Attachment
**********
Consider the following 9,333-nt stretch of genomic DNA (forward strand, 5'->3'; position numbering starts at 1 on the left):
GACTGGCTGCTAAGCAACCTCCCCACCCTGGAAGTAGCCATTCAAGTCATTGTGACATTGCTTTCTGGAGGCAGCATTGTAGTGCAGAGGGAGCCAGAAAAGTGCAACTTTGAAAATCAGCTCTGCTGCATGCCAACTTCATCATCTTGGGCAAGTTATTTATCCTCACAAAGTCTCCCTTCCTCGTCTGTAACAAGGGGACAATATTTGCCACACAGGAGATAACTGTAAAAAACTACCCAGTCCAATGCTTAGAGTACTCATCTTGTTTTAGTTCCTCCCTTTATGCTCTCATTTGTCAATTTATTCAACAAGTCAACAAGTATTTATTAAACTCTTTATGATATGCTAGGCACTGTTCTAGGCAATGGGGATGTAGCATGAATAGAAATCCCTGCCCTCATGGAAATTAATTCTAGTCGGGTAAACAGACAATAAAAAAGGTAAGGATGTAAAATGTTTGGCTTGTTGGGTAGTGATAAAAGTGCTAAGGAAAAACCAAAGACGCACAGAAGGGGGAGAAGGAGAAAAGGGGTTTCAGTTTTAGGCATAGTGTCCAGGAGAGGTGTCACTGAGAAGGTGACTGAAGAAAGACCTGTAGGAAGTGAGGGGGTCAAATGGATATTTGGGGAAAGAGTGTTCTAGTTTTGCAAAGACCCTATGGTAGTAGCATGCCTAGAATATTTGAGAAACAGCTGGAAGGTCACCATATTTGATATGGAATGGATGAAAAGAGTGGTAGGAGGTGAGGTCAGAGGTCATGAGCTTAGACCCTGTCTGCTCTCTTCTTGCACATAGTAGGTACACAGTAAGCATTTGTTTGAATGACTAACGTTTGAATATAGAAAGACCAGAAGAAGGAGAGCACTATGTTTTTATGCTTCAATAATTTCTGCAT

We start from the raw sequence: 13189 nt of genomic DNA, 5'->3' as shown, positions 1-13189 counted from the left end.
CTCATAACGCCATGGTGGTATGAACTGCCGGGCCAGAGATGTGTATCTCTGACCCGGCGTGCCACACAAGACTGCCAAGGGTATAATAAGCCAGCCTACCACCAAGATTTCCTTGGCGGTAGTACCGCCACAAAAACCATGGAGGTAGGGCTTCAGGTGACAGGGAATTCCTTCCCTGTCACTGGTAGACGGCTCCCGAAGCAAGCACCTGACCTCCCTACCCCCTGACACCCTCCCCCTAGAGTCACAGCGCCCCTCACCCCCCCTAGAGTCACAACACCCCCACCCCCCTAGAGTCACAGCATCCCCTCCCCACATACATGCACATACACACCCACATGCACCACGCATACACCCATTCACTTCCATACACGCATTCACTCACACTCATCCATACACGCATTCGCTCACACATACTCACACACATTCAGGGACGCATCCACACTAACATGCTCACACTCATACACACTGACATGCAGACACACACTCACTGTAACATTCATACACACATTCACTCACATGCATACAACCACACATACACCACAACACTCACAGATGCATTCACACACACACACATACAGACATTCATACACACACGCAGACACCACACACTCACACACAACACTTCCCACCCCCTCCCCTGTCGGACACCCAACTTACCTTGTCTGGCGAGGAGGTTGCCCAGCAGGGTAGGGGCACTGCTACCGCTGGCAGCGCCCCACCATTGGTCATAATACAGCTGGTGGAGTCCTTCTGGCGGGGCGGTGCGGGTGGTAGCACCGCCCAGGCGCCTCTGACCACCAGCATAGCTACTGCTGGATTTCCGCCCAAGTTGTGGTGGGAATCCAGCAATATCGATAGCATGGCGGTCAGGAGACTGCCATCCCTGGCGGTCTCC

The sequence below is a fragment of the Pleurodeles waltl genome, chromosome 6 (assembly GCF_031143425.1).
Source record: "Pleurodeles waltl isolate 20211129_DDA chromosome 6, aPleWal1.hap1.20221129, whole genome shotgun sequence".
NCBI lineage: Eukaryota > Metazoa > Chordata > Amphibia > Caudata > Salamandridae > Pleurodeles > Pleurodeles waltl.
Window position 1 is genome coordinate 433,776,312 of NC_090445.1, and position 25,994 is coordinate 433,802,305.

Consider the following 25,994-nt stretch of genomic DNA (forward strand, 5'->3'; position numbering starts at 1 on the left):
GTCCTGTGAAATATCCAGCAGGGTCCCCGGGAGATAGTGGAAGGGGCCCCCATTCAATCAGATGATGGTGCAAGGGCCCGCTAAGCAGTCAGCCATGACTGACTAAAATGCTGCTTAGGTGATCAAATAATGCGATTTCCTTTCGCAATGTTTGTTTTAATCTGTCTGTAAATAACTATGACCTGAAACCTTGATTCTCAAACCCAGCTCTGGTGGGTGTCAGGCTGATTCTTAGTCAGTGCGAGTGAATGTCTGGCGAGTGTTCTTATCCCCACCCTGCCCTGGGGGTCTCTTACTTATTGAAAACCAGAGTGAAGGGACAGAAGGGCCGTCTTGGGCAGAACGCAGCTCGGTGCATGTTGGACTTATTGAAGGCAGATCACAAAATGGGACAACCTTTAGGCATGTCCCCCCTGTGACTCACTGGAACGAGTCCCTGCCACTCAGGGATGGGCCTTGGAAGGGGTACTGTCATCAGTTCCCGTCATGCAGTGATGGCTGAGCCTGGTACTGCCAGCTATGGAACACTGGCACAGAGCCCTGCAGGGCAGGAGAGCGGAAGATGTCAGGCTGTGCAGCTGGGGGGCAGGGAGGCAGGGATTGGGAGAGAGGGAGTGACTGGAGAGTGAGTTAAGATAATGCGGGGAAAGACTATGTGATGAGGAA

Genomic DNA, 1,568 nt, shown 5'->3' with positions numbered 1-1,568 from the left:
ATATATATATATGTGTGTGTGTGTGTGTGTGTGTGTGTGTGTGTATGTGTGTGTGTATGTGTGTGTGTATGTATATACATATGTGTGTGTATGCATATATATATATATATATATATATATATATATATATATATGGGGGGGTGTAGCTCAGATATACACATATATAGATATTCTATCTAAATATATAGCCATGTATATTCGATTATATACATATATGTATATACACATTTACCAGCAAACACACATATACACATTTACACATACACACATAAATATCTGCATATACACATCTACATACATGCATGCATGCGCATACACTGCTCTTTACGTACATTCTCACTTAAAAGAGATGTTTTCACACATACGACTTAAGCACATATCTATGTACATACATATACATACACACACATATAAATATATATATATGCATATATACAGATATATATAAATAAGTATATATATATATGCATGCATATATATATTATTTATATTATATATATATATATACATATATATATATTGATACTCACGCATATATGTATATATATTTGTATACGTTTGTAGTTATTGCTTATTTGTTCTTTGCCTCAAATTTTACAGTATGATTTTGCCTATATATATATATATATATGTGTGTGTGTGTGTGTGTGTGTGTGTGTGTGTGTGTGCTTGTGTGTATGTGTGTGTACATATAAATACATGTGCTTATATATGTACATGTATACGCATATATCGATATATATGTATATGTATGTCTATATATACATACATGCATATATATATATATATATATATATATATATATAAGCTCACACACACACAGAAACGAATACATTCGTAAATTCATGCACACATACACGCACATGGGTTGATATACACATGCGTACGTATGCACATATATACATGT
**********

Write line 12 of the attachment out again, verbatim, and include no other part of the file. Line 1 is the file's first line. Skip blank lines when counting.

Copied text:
ATATATATATATGTGTGTGTGTGTGTGTGTGTGTGTGTGTGTGTATGTGTGTGTGTATGTGTGTGTGTATGTATATACATATGTGTGTGTATGCATATATATATATATATATATATATATATATATATATATATGGGGGGGTGTAGCTCAGATATACACATATATAGATATTCTATCTAAATATATAGCCATGTATATTCGATTATATACATATATGTATATACACATTTACCAGCAAACACACATATACACATTTACACATACACACATAAATATCTGCATATACACATCTACATACATGCATGCATGCGCATACACTGCTCTTTACGTACATTCTCACTTAAAAGAGATGTTTTCACACATACGACTTAAGCACATATCTATGTACATACATATACATACACACACATATAAATATATATATATGCATATATACAGATATATATAAATAAGTATATATATATATGCATGCATATATATATTATTTATATTATATATATATATATACATATATATATATTGATACTCACGCATATATGTATATATATTTGTATACGTTTGTAGTTATTGCTTATTTGTTCTTTGCCTCAAATTTTACAGTATGATTTTGCCTATATATATATATATATATGTGTGTGTGTGTGTGTGTGTGTGTGTGTGTGTGTGTGCTTGTGTGTATGTGTGTGTACATATAAATACATGTGCTTATATATGTACATGTATACGCATATATCGATATATATGTATATGTATGTCTATATATACATACATGCATATATATATATATATATATATATATATATATAAGCTCACACACACACAGAAACGAATACATTCGTAAATTCATGCACACATACACGCACATGGGTTGATATACACATGCGTACGTATGCACATATATACATGT